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How to Set Up a Streaming Server, from A to Z

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According to Apple’s website, the use of its ABR technology—dubbed HTTP Live Streaming—requires that a media stream or file be segmented into a series of small media files of equal duration. 

Apple has provided several drafts of its “Pantos spec” (named after the Apple engineer who has maintained the various versions of the proposed standard) to the Internet Engineering Task Force (IETF). The fact that Apple has published this draft specification allows others to create HTTP Live Streaming-compliant content, which we’ll cover in the Microsoft and Wowza sections. 

For content to be segmented into a series of small media files, Apple recommends using a media segmentation tool that both segments the individual files and creates a playlist or manifest.

In non-Apple fashion, the company recommends two command-line tools for segmentation: Media Stream Segmenter and Media File Segmenter.

Doing away with the pleasantries of a graphical user interface allows Apple to push out frequent updates to the tools.

“Both tools are frequently updated,” the company states at http://developer.apple.com. “If you are an iPhone Developer Program member or a Mac or ADC [Apple Developer Connection] Select or Premier member, you can download the latest versions from the Apple Developer Connection website.”

Notice that Apple allows developers who have signed up and paid an annual subscription fee to access the updates. It’s true that the fee is only $99 per year for the iOS Developer Program, but it seems odd that a company pushing a standard that delivers across generic servers would charge for a command-line tool.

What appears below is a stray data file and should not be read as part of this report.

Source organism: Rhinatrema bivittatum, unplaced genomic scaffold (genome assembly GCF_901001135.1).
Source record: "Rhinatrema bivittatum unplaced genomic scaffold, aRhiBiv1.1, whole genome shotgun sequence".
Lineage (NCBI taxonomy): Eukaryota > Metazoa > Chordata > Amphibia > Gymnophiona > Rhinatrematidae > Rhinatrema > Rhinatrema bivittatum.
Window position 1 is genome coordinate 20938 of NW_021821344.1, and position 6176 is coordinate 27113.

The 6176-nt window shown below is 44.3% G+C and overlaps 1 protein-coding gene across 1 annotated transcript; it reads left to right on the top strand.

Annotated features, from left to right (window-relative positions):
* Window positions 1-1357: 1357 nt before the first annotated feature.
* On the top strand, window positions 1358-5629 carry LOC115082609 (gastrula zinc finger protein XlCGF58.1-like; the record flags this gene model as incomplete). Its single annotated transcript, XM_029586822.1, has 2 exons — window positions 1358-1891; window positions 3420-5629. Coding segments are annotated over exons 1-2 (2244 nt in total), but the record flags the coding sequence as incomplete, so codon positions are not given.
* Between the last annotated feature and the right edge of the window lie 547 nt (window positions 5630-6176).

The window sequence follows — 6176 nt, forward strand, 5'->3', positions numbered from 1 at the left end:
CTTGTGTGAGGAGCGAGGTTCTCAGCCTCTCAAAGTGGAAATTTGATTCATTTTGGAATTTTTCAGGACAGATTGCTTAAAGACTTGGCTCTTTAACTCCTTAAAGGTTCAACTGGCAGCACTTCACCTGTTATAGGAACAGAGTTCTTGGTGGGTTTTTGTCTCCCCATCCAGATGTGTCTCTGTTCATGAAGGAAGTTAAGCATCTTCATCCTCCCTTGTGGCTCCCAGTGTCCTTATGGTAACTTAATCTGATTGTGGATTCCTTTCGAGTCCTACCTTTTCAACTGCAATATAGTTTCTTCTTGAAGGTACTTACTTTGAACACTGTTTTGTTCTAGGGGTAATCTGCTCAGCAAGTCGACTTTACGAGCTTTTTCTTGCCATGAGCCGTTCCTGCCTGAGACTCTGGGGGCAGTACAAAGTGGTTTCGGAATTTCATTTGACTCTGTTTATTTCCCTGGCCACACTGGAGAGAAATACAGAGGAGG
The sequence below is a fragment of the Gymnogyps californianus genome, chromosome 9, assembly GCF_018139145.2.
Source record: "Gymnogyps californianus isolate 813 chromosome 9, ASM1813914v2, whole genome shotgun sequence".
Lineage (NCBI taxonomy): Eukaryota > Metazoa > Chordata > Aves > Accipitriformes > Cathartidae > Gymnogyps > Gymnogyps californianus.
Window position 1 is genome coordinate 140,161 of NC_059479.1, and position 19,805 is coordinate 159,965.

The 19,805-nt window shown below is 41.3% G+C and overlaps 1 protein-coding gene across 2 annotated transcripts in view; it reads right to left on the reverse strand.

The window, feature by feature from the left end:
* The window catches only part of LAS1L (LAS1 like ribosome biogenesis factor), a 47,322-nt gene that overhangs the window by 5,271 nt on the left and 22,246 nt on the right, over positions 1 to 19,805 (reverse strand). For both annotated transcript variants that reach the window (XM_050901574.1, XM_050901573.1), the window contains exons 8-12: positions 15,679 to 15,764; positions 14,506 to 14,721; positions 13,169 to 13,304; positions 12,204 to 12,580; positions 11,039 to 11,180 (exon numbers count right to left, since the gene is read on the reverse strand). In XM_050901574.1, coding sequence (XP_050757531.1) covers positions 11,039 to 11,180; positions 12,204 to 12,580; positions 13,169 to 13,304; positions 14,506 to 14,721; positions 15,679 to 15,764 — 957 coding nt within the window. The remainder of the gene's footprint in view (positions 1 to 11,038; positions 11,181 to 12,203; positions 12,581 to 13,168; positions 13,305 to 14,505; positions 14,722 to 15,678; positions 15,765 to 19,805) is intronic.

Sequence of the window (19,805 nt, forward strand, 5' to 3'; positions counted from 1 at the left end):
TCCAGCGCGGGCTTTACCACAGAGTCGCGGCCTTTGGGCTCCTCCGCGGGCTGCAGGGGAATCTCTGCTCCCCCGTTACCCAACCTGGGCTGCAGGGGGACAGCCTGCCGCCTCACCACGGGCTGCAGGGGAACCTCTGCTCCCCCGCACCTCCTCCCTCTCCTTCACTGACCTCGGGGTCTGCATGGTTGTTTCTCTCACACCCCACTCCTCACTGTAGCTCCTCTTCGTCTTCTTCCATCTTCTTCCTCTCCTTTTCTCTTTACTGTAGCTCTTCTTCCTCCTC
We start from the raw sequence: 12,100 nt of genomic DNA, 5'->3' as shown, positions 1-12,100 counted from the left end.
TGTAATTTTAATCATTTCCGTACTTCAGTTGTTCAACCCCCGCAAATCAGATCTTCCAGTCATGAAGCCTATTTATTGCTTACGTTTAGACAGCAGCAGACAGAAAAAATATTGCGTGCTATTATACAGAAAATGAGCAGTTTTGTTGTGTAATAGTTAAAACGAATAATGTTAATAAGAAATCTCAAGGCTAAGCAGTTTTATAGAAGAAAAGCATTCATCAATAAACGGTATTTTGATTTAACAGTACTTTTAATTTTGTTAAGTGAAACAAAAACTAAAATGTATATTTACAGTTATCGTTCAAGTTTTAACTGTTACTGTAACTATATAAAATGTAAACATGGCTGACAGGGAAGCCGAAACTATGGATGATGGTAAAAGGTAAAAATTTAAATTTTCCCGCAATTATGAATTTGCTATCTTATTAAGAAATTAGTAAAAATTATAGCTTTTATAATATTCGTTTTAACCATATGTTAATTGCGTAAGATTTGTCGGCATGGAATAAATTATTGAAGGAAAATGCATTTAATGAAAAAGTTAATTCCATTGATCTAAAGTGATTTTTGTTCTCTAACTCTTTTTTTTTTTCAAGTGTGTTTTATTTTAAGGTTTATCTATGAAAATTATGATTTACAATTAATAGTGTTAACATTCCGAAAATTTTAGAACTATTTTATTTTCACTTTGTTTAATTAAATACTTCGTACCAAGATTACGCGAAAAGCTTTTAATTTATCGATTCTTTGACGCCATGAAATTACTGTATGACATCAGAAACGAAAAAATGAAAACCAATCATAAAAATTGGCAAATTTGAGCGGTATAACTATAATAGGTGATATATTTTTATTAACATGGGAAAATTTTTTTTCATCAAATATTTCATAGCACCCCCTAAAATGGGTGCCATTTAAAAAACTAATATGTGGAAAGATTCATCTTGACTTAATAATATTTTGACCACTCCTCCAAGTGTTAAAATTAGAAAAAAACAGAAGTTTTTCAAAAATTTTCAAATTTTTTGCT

To segment the content for live delivery, choose the Media Stream Segmenter. An added benefit of HTTP Live Streaming segmentation is that a live stream that has previously been segmented can be quickly converted to a video-on-demand (VOD) stream just by updating the playlist.

“You can use the Media Stream Segmenter (mediastreamsegmenter) tool for deployment of HTTP Live Streaming Media,” Apple states, adding that an older version of the tool “can be found on your system disk at /usr/bin/mediastreamsegmenter.”

As its name implies, the Media Stream Segmenter tool segments a stream, in this case an MPEG-2 transport stream, over a UDP network connection and then segments it into a series of small media files. It then creates an index file referencing the individual media segments and prepares both for deployment to a generic HTTP server. The resulting files can be delivered to iOS devices as well as Mac OS X 10.6 Snow Leopard. 

While the Media Stream Segmenter tool produces either live or VOD streams, Apple also provides the Media File Segmenter for file-based segmentation/ encapsulation.

“The mediafilesegmenter takes media from the specified file and multiplexes it into MPEG-2 Transport streams if required,” the developer website states, “and divides it into a series of small media files of approximately equal duration. The mediafilesegmenter also creates an index file containing references to the individual media files. The index file and media files can then be deployed as a VOD stream using common web server infrastructure.”


IIS Media Services 4 launched in late 2010. This new overall media stack doesn’t necessarily need a server—it leverages IIS (Internet Information Services) Media Services, a free set of media extensions for IIS, on several nonserver Windows platforms, including Windows XP Service Pack 3, Vista, and Windows 7. 

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